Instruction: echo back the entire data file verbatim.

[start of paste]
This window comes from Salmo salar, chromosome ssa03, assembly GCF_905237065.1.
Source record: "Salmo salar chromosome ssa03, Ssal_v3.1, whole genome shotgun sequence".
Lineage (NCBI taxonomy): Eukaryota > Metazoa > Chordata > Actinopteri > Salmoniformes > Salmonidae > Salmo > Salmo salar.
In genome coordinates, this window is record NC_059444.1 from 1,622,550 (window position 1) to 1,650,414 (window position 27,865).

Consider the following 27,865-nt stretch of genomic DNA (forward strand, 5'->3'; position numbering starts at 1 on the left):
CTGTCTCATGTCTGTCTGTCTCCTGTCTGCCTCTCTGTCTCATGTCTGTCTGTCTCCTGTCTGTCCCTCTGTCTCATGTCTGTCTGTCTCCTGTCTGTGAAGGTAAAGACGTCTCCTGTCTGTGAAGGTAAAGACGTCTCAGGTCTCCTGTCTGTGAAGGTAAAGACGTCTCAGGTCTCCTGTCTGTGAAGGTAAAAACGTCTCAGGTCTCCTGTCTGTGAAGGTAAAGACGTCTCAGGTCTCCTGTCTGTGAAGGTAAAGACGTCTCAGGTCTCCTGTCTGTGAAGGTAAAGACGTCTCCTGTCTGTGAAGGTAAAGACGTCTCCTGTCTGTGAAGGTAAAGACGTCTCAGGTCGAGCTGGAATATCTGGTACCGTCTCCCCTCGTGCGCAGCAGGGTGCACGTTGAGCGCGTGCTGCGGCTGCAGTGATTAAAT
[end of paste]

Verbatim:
This window comes from Salmo salar, chromosome ssa03, assembly GCF_905237065.1.
Source record: "Salmo salar chromosome ssa03, Ssal_v3.1, whole genome shotgun sequence".
Lineage (NCBI taxonomy): Eukaryota > Metazoa > Chordata > Actinopteri > Salmoniformes > Salmonidae > Salmo > Salmo salar.
In genome coordinates, this window is record NC_059444.1 from 1,622,550 (window position 1) to 1,650,414 (window position 27,865).

Consider the following 27,865-nt stretch of genomic DNA (forward strand, 5'->3'; position numbering starts at 1 on the left):
CTGTCTCATGTCTGTCTGTCTCCTGTCTGCCTCTCTGTCTCATGTCTGTCTGTCTCCTGTCTGTCCCTCTGTCTCATGTCTGTCTGTCTCCTGTCTGTGAAGGTAAAGACGTCTCCTGTCTGTGAAGGTAAAGACGTCTCAGGTCTCCTGTCTGTGAAGGTAAAGACGTCTCAGGTCTCCTGTCTGTGAAGGTAAAAACGTCTCAGGTCTCCTGTCTGTGAAGGTAAAGACGTCTCAGGTCTCCTGTCTGTGAAGGTAAAGACGTCTCAGGTCTCCTGTCTGTGAAGGTAAAGACGTCTCCTGTCTGTGAAGGTAAAGACGTCTCCTGTCTGTGAAGGTAAAGACGTCTCAGGTCGAGCTGGAATATCTGGTACCGTCTCCCCTCGTGCGCAGCAGGGTGCACGTTGAGCGCGTGCTGCGGCTGCAGTGATTAAAT